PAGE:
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THE STAG VIEWING HIMSELF IN THE STREAM. Jean de La Fontaine

Beside a fountain in the wood
A royal Stag admiring stood:
His antlers pleased him well.
But one thing vexed him to the heart:
His slender legs ill matched the part
On which he loved to dwell.

"Nature has shaped them ill," said he,
Watching their shadows peevishly:
"Here is a disproportion!
My horns rise branching, tall, and proud;
My legs disgrace them, ′tis allowed,
And are but an abortion."

Just then a deer-hound frightened him,
And lent a wing to every limb.
O′er bush and brake—he′s off!
At those adornments on his brow
The foolish creature praised just now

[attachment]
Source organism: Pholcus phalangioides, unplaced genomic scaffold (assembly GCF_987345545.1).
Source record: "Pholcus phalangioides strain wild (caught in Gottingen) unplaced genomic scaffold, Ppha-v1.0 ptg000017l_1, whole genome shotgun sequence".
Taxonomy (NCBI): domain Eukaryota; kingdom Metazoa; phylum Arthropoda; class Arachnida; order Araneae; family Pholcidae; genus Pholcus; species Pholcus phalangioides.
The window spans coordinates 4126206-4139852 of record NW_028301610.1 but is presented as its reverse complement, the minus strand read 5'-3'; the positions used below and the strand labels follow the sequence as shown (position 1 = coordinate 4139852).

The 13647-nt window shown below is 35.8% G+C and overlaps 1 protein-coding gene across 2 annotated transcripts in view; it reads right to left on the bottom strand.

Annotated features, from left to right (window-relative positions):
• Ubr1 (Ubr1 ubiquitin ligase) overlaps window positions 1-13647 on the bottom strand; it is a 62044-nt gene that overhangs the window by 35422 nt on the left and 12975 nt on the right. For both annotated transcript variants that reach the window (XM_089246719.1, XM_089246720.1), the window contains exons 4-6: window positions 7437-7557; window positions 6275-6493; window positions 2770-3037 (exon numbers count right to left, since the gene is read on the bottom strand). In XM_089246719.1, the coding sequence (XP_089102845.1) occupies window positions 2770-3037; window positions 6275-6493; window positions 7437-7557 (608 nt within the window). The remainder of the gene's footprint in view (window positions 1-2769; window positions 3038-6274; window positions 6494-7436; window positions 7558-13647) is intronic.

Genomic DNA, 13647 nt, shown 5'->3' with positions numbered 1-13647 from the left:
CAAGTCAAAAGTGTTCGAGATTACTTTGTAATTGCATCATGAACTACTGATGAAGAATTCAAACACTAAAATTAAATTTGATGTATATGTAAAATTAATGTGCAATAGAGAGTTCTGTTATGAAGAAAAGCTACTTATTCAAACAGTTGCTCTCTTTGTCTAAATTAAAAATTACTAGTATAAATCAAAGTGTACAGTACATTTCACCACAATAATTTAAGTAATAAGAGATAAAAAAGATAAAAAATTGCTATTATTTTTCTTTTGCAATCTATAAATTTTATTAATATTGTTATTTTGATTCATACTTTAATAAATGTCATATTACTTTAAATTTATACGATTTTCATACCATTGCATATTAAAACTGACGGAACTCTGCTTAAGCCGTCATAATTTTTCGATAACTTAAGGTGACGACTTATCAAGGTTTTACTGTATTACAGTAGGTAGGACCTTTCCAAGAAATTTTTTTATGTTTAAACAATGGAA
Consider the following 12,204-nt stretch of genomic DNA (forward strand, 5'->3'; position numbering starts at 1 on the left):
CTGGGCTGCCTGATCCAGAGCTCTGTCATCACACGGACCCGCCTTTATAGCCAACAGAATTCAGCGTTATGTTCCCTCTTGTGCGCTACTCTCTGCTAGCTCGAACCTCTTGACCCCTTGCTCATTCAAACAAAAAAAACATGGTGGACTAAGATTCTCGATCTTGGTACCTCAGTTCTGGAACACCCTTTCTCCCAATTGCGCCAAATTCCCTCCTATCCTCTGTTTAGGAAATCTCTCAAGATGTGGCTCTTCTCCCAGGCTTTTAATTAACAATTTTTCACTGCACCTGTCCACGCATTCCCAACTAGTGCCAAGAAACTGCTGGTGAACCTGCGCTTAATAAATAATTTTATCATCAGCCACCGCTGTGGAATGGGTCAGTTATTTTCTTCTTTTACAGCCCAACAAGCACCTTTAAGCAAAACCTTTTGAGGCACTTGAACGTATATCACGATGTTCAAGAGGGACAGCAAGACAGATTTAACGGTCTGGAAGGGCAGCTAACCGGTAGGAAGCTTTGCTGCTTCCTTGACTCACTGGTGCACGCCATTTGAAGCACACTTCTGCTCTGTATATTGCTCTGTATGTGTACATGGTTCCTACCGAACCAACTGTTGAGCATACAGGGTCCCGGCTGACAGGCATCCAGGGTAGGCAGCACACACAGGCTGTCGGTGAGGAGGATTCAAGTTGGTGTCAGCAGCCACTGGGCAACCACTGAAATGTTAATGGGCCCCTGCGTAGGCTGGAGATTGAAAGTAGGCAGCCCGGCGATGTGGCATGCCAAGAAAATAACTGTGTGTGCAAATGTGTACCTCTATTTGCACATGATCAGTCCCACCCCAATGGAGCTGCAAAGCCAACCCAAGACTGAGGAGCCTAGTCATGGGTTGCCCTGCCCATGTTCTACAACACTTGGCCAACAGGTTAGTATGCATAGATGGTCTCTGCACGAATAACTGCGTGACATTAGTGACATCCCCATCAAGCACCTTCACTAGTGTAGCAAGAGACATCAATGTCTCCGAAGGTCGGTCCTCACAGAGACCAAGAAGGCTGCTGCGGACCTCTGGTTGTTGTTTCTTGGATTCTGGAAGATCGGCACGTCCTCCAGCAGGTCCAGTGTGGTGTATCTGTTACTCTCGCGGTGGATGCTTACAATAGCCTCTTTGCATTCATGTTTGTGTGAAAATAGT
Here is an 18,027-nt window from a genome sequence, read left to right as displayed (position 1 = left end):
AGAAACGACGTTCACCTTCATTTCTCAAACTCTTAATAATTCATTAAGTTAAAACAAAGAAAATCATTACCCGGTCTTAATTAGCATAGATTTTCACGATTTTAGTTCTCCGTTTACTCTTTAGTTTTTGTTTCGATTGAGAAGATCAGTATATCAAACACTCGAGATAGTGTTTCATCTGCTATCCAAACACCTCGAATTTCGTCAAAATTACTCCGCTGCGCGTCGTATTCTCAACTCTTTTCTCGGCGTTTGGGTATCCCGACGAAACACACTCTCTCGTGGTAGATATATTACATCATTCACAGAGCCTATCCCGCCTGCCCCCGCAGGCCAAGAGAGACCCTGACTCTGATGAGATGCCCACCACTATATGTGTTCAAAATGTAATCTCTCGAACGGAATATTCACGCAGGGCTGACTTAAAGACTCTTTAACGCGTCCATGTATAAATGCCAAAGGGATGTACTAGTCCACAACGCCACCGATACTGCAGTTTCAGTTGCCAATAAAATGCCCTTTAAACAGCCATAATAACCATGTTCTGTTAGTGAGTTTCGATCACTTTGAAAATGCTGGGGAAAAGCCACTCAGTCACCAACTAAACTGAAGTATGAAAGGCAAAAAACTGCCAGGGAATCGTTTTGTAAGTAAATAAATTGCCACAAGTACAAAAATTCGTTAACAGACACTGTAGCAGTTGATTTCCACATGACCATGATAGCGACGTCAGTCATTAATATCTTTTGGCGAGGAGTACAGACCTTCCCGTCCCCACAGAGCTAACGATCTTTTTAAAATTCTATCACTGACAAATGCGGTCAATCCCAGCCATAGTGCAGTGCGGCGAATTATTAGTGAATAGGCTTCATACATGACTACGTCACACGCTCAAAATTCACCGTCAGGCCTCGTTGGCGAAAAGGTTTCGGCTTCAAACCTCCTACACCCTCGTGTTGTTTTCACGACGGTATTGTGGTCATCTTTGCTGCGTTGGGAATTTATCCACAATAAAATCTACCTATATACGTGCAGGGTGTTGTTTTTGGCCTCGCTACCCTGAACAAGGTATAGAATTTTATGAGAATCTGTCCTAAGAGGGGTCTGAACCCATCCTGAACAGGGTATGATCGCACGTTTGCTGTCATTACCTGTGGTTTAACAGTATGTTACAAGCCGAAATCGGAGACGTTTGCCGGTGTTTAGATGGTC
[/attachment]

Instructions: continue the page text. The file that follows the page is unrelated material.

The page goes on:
He soon begins to scoff.

Upon his legs his life depends:
They are his best and only friends.
He unsays every word,
And curses Heaven, that has sent
A dangerous gift. We all repent
Speeches that are absurd.

We prize too much the beautiful,
And useful things spurn (as a rule);
Yet fast will beauty fleet.
The Stag admired the antlers high,
That brought him into jeopardy,
And blamed his kindly feet.

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